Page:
### Video Transcript

A car crashes into a large tree that does not move. The car decelerates from a velocity of 30 meters per second to rest over a distance of 1.3 meters. A driver of mass 70 kilograms is sitting in the car when it crashes. What impulse is applied to the driver by the seat belt assuming he follows the same motion as the car? What is the average force applied to the driver by the seatbelt?

Letβs begin by highlighting some of the important information weβve been given. Weβre told that before it runs into the tree, the car is moving at a speed of 30 meters per second and that it comes to a stop over a distance of 1.3 meters. We want to solve for the impulse applied to the driver by the seat belt; weβll call that impulse capital π½.

That impulse is a vector, having both magnitude and direction. In part two, we wanna solve for the average force applied to the driver by the seat belt; weβll call that capital πΉ. That value is also a vector.

Letβs begin by drawing a picture of the scenario. In our sketch, we show the car approaching the tree at the speed of the π£ sub π, which weβre given as 30 meters per second. Weβve defined motion in the carβs velocity direction as motion in the positive π₯ direction. After the car runs into the tree, it comes to a complete stop over a distance of π equals 1.3 meters. And the mass of the driver in the car what, weβve called π sub π, is equal to 70 kilograms.

Letβs begin part one, solving for impulse, by recalling both the definition of impulse and then the impulse momentum theorem. The impulse applied to an object is defined as the force acting on an object over the time, Ξπ‘, for which that force acts. In our case, for example, the seatbelt exerts an impulse on the driver; that is, is a force over some amount of time.

Impulse is connected with momentum through a theorem called the impulse momentum theorem. This theorem is a long way of saying that the impulse on an object; that, is the force acting on it over the time that force acts is equal to the change in momentum of the object. So for our scenario, we can connect the definition for impulse with this theorem to write that impulse π½ equals πΉΞπ‘, which equals the change in momentum, π, of the object, in this case the driver.

And we can go one step further by recalling the definition of momentum, π. An objectβπ momentum is defined as its mass times its velocity. So the change in momentum, Ξπ, in a nonrelativistic case such as ours is equal to π the mass times of the change in velocity π£. Based on the information given to us, we know π and we can solve for Ξπ£.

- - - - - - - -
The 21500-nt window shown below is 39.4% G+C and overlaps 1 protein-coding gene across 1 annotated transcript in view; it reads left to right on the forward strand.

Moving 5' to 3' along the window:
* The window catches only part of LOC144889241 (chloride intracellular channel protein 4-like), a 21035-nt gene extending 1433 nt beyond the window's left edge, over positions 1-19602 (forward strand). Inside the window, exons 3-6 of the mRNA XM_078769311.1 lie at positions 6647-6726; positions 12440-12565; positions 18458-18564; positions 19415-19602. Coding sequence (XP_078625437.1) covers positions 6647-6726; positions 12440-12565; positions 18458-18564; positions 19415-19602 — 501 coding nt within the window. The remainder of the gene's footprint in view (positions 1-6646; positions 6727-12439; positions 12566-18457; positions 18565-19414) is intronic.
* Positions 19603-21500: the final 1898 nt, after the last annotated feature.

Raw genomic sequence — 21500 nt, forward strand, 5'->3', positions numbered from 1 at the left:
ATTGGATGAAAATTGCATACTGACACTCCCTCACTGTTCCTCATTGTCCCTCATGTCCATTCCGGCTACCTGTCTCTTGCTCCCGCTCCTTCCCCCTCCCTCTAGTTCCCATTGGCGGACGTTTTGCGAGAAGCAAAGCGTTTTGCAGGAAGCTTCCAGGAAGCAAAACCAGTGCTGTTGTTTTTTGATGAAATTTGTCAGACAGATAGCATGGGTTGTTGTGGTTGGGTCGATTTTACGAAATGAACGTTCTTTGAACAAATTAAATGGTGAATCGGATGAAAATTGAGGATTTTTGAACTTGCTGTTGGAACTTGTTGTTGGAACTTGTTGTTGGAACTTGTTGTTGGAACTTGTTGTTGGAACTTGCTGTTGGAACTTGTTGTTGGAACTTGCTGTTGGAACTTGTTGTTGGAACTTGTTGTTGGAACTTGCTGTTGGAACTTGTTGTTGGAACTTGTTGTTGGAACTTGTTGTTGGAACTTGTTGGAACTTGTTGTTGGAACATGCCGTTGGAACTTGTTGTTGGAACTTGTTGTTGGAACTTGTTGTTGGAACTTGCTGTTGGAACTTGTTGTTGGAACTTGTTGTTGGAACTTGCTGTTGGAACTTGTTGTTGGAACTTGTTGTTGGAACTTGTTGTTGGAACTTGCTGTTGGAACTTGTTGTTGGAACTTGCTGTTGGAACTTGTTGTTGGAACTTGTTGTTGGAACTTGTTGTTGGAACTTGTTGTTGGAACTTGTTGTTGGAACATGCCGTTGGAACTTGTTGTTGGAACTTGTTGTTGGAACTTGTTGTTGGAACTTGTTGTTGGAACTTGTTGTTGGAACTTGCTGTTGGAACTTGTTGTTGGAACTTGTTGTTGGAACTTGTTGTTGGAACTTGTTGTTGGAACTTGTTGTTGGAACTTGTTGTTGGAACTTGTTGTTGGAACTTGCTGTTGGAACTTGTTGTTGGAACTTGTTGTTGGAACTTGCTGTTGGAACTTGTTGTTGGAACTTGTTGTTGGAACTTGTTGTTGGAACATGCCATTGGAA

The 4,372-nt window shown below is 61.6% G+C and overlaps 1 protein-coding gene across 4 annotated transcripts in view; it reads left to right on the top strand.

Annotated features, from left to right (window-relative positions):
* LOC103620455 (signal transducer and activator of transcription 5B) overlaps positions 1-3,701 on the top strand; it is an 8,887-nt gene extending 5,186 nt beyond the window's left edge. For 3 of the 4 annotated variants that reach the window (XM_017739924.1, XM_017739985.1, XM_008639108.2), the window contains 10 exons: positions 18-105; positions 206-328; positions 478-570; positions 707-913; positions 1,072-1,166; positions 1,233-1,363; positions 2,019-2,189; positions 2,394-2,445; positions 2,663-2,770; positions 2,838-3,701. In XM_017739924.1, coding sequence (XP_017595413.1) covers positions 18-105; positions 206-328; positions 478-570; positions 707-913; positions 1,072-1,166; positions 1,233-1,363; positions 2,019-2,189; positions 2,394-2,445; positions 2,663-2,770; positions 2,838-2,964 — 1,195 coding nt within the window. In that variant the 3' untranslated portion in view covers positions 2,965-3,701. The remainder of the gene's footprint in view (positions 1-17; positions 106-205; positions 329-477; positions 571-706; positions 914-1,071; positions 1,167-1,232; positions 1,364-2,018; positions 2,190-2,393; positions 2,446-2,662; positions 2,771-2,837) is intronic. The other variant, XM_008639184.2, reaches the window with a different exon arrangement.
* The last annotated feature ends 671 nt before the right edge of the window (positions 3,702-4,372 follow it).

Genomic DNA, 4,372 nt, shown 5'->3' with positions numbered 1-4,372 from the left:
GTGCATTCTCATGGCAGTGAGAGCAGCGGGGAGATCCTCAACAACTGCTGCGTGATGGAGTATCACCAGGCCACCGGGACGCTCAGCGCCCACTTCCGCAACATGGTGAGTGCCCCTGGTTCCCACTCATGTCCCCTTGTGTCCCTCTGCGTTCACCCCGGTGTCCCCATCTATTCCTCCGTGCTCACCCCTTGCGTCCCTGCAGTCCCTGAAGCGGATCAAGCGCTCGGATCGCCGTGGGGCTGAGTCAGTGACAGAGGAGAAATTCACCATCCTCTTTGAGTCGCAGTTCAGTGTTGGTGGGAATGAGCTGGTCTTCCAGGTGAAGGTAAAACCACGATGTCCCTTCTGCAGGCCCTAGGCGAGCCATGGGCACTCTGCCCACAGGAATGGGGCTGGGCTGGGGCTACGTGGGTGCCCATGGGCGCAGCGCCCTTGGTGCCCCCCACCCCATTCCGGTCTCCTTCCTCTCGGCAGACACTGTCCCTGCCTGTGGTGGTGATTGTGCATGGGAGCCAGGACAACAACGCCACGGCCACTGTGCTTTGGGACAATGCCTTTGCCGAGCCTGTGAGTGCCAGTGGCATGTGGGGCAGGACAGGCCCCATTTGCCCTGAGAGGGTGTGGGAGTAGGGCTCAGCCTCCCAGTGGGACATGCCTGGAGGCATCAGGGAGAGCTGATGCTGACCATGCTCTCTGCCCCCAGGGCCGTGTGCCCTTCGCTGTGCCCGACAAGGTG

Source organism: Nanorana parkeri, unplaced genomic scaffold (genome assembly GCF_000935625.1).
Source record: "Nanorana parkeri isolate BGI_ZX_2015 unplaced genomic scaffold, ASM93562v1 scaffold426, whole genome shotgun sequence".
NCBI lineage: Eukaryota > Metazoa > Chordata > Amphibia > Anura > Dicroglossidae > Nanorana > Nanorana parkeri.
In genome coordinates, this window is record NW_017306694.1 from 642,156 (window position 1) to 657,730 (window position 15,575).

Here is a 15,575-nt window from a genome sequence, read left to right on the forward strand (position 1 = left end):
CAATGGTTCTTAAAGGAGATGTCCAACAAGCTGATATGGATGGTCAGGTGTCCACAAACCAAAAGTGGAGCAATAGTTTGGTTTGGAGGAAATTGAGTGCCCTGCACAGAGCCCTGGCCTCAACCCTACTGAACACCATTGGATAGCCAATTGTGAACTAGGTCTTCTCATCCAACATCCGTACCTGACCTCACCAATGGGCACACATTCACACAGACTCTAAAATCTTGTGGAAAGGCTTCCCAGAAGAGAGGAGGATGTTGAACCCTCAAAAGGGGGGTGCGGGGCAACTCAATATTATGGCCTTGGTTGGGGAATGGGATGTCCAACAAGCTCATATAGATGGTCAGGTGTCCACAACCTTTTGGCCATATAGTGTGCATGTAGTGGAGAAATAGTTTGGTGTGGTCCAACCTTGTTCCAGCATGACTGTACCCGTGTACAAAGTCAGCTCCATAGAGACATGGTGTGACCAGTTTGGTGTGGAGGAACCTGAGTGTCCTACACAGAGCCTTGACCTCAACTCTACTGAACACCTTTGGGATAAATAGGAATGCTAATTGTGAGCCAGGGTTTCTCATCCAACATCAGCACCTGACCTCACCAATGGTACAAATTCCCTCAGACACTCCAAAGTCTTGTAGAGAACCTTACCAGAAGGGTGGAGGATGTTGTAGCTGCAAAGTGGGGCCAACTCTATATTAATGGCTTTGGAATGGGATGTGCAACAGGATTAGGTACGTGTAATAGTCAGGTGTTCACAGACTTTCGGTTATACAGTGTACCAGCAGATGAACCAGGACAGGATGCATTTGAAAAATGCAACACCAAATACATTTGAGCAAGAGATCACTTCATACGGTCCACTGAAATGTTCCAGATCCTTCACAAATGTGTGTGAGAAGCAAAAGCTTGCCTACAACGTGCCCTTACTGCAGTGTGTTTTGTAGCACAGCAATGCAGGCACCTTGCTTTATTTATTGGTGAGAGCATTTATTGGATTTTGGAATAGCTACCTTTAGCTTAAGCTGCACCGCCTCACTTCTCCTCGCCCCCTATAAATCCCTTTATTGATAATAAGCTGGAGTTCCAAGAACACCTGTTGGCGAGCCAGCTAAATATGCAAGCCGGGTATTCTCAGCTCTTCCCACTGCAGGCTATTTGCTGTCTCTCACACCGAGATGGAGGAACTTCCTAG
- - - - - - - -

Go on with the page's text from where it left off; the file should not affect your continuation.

What weβve written as π is in our case π sub π, the mass of the driver. And Ξπ£ is equal to the final velocity on the car, π£ sub π, minus the initial velocity. Since the car ultimately comes to a rest, π£ sub f is zero and π£ sub i is equal to 30 meters per second in the positive π₯ direction.

We can write that as 30π meters per second. Now that we know Ξπ£, weβre ready to solve for the impulse delivered to the driver by the seat belt, π½. π½ equals π sub π times Ξπ£ or 70 kilograms multiplied by negative 30π meters per second. Multiplying these numbers together, to two significant figures, the impulse acting on the driver is negative 2.1 times 10 to the third π kilogram-meters per second. Thatβs the impulse the seat belt delivers to the driver.

Now that weβve solved for the impulse delivered to the driver, what about the average force that the driver experiences from the seat belt? Looking at our impulse definition, we can use this equation to solve for that force by dividing through both sides by Ξπ‘. This gives us an equation which says that the average force acting on the driver, πΉ, equals the impulse acting on the driver, π½, divided by the time over which the force was acting.

We know π½, the impulse, from having solved for it. But what about Ξπ‘? Letβs consider again how our car came to a stop. The car had an initial speed, 30 meters per second, and a final speed of zero meters per second, and this stop happened over a distance of 1.3 meters. Weβre solving for average force πΉ, and if we assume that the acceleration of the car over its stop was constant, that means we can use the kinematic equations to solve for Ξπ‘.

Letβs recall those equations. Of these four equations, weβre looking for one that matches the information weβve been given as well as the information weβre searching for, time. The fourth equation is a good match. Applying it to our scenario: π is a given value, 1.3 meters; π£ zero weβve called π£ sub π, and weβre given that as well; π£ sub π, the final speed of the car, is zero; and π‘ weβll call Ξπ‘, the time over which this change in speed happens.

In a simplified form, π is equal to the initial speed π£ sub π divided by two times Ξπ‘. Multiplying both sides by two over π£ sub π, those terms cancel out of the right-hand side of our equation. And we see the Ξπ‘ is equal to two times π over π£ sub π. When we plug in for π and π£ sub π and calculate this fraction, we find a Ξπ‘ values of 0.087 seconds.

So with that being Ξπ‘, weβre now ready to solve for the force acting on the driver from the seat belt, πΉ. For the impulse π½, weβll substitute in negative 2.1 times 10 to the third π kilogram-meters per second; and for Ξπ‘, weβll substitute 0.087 seconds. When we calculate this fraction, to two significant figures, we find a force value of negative 24 times 10 to the third π newtons. This is the average force the seat belt exerts on the driver.